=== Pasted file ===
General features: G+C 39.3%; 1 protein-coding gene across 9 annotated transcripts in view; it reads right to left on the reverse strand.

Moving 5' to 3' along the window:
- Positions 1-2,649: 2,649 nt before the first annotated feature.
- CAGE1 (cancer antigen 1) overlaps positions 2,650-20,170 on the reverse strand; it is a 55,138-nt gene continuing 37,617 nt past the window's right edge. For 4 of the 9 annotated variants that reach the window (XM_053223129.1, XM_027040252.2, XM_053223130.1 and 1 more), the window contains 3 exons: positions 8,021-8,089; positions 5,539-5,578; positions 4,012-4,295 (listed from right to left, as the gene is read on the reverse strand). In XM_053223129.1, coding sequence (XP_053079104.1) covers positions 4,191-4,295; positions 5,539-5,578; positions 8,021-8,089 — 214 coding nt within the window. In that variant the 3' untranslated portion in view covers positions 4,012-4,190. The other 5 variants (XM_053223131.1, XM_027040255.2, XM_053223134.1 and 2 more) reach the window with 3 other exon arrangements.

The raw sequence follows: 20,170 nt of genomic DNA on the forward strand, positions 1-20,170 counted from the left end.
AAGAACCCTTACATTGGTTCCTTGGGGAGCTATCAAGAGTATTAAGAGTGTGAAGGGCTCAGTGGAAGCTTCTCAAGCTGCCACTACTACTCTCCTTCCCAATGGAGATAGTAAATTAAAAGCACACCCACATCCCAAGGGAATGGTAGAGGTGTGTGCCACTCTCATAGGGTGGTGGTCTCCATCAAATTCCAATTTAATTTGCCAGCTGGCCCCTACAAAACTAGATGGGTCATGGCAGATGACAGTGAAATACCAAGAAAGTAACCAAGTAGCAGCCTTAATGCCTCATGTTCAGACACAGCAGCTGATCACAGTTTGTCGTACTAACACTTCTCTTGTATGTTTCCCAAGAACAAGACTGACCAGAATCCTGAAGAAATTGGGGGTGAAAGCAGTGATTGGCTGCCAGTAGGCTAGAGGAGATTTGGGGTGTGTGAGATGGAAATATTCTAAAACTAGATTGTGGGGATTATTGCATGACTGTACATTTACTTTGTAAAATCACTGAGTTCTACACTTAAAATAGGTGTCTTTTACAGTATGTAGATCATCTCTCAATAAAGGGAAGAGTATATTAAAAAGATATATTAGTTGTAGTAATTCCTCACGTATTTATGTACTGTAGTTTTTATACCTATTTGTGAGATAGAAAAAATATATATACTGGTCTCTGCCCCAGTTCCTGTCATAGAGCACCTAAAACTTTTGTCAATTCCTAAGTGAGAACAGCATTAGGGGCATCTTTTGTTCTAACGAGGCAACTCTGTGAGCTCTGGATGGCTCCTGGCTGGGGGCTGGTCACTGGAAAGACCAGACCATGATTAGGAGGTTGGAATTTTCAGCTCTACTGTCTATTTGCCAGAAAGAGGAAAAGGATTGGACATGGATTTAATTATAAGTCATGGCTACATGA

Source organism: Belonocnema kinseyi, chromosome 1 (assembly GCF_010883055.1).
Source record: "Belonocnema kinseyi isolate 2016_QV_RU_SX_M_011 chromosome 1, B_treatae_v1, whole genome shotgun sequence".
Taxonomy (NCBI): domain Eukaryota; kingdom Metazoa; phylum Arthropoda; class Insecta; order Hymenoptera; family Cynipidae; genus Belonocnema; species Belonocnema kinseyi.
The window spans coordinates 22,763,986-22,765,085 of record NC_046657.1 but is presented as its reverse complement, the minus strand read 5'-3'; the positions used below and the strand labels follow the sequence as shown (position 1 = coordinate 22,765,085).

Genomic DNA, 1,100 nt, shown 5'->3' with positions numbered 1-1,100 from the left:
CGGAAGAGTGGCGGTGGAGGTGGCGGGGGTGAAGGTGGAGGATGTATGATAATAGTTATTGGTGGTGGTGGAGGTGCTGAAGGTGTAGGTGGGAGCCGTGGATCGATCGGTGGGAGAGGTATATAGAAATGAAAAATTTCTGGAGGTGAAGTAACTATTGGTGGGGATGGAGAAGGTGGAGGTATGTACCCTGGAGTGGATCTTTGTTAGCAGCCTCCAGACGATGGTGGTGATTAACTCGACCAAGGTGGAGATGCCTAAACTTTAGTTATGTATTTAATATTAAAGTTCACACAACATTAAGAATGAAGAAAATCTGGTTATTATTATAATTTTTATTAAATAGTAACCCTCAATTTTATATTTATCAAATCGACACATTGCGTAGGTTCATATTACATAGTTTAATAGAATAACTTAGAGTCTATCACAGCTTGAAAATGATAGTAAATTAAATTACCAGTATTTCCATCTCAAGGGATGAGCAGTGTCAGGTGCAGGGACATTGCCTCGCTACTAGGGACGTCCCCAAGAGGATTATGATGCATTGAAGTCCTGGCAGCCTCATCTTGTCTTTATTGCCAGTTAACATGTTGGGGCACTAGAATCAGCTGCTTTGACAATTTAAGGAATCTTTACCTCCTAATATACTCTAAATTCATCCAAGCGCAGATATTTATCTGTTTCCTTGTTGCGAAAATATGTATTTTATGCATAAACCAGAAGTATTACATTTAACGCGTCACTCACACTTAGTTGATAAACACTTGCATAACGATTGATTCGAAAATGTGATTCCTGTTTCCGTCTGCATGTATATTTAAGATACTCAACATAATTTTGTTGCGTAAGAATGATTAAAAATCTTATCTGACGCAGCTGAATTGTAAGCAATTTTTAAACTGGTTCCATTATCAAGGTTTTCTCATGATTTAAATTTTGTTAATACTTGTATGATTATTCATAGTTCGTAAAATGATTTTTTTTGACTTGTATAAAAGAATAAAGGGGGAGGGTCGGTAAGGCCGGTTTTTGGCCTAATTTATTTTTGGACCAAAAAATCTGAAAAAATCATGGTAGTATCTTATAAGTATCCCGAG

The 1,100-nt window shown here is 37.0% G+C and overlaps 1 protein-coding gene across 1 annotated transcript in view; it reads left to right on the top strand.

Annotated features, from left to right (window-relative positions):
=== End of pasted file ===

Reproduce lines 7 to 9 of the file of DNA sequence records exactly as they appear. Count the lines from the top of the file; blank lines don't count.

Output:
Source organism: Belonocnema kinseyi, chromosome 1 (assembly GCF_010883055.1).
Source record: "Belonocnema kinseyi isolate 2016_QV_RU_SX_M_011 chromosome 1, B_treatae_v1, whole genome shotgun sequence".
Taxonomy (NCBI): domain Eukaryota; kingdom Metazoa; phylum Arthropoda; class Insecta; order Hymenoptera; family Cynipidae; genus Belonocnema; species Belonocnema kinseyi.